My recommendation would be work on the handling of the car. A stage 2 car is alot of power for most people, and it can become unruly if you don't have your ducks in a row in terms of keeping the car planted. But if you absolutely need to go for more power, I suggest searching Nasioc and this site to see what some people have for setups. There are tons of turbo options, and an infinite amount of different combination's of parts, ranging from the mild to the absolutely insane. Go to Firestone on Friday and Saturday nights and see what some of the guys are doing with their cars, go for test-rides (or drives if the owner is really trusting) and see if what they have is right for you.


    Finally, the biggest, most important thing to ask yourself when determining what to do with your car...
    Whenever anyone asks me what they should do next in terms of modifications, I always ask them this question:
    "What do you intend to do with your car, what is the purpose, what do you want your car to do for you?"
    The key to modifying your car is knowing what the modifications outcome is and knowing what outcomes you intend to achieve. Saying "I want 500hp" means nothing, you need to ask yourself tons of questions. I'll pose a few of them for you so you have a place to start. But planning out your car from start to finish or at least having a final outcome you wish to achieve BEFORE modding your car will net you a very well rounded car that caters to the needs you wish for the car to fulfill for you. Here are some sample questions that I asked myself before modding beyond stage 2:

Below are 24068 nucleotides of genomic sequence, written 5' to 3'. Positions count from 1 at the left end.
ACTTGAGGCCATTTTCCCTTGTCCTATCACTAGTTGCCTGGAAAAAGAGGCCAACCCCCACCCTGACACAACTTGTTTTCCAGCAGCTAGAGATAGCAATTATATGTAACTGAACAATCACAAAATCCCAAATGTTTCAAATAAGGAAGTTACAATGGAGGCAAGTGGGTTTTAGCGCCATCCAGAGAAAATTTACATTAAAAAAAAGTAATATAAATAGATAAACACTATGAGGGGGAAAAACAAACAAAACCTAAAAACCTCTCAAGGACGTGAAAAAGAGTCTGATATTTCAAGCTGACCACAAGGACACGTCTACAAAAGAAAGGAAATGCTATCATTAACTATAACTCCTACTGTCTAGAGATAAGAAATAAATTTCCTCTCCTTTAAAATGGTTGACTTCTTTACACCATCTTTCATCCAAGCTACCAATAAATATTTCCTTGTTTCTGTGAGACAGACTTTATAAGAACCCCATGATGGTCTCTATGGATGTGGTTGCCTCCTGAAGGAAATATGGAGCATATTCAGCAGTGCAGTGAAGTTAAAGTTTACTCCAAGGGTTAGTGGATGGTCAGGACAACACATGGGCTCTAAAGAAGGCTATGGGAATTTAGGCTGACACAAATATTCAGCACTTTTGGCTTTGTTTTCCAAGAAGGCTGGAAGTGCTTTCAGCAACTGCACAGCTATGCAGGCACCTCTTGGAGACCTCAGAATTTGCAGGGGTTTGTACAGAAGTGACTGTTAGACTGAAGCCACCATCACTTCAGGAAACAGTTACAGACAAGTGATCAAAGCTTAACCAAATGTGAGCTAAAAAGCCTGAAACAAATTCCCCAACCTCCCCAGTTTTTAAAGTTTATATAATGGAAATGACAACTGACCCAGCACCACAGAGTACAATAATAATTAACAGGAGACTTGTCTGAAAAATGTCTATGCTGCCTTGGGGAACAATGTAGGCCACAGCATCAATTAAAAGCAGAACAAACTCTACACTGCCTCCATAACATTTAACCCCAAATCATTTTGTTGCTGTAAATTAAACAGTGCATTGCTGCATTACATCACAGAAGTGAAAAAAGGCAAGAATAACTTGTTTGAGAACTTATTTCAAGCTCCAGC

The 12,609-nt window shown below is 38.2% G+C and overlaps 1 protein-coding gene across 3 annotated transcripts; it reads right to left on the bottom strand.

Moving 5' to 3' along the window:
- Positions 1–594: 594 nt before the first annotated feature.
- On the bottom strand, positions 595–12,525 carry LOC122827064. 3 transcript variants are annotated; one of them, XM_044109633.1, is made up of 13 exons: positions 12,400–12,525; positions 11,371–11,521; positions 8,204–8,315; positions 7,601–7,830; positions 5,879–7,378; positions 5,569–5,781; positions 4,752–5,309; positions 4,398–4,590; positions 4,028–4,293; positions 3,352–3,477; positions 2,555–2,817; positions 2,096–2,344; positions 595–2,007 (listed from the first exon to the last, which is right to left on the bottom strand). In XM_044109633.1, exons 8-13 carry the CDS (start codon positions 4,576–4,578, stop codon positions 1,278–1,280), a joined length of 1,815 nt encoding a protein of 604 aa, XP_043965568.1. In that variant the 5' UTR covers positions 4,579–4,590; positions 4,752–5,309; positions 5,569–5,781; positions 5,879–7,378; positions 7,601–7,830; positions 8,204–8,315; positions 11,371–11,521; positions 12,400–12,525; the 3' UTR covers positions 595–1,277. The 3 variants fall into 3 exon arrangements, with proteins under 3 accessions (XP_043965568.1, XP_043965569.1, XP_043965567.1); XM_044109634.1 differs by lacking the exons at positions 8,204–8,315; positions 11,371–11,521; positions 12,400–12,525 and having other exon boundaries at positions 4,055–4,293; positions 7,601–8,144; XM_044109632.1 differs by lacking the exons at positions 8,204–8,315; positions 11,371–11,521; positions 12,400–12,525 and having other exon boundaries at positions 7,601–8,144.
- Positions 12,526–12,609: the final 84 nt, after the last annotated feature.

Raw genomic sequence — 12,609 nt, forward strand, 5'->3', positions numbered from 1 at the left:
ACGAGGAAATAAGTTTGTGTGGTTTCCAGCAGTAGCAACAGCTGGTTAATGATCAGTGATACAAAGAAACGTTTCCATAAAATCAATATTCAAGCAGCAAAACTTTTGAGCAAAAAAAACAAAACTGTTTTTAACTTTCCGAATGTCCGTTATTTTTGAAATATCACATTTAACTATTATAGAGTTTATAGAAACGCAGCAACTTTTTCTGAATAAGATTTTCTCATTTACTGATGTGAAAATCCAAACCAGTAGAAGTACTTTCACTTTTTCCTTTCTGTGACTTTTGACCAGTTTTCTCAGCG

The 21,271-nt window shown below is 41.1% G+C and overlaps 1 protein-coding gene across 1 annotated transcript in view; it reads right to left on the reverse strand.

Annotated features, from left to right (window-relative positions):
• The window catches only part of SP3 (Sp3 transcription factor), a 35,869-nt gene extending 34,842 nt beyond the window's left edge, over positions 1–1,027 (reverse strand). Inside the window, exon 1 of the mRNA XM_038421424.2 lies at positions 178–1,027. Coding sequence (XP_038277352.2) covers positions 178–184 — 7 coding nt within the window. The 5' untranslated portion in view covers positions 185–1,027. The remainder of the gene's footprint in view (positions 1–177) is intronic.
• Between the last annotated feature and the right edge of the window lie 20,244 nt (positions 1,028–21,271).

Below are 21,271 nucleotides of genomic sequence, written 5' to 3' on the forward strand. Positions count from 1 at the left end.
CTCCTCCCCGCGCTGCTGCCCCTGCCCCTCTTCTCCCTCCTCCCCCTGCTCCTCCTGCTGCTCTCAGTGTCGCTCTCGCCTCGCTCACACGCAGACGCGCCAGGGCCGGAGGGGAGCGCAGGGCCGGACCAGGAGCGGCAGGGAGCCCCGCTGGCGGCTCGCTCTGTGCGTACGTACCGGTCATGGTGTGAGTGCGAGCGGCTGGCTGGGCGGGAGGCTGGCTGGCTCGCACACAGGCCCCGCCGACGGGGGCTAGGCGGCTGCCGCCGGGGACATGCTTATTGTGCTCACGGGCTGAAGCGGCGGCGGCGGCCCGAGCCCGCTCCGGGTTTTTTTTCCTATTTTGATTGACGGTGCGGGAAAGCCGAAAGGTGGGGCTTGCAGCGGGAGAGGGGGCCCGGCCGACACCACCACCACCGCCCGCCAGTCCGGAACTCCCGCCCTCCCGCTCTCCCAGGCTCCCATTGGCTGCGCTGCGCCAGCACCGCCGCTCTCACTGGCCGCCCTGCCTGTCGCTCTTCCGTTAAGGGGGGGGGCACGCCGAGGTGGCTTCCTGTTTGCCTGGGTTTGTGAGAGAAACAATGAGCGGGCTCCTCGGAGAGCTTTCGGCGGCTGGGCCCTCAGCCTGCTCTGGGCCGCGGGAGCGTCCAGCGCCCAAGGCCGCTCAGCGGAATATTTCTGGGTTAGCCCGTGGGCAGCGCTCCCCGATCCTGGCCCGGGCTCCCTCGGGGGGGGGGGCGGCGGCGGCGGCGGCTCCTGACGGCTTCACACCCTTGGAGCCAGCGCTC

What do I want to do with my car?
    How reliable do I need my car to be?
    Will this be daily driven or a fun car, track car?
    Will I be drag racing it or road course racing?
    How much power do intend to make, and where do I want my power band to be?


    I hope you found this guide informative. If you have points you think should be added, feel free to post them up and i'll add them to this FAQ. And as always, if you have any questions, feel free to PM me and I'll try my best to help or at least point you in the direction of someone that can.

    P.S. - mods can I get a sticky? ;)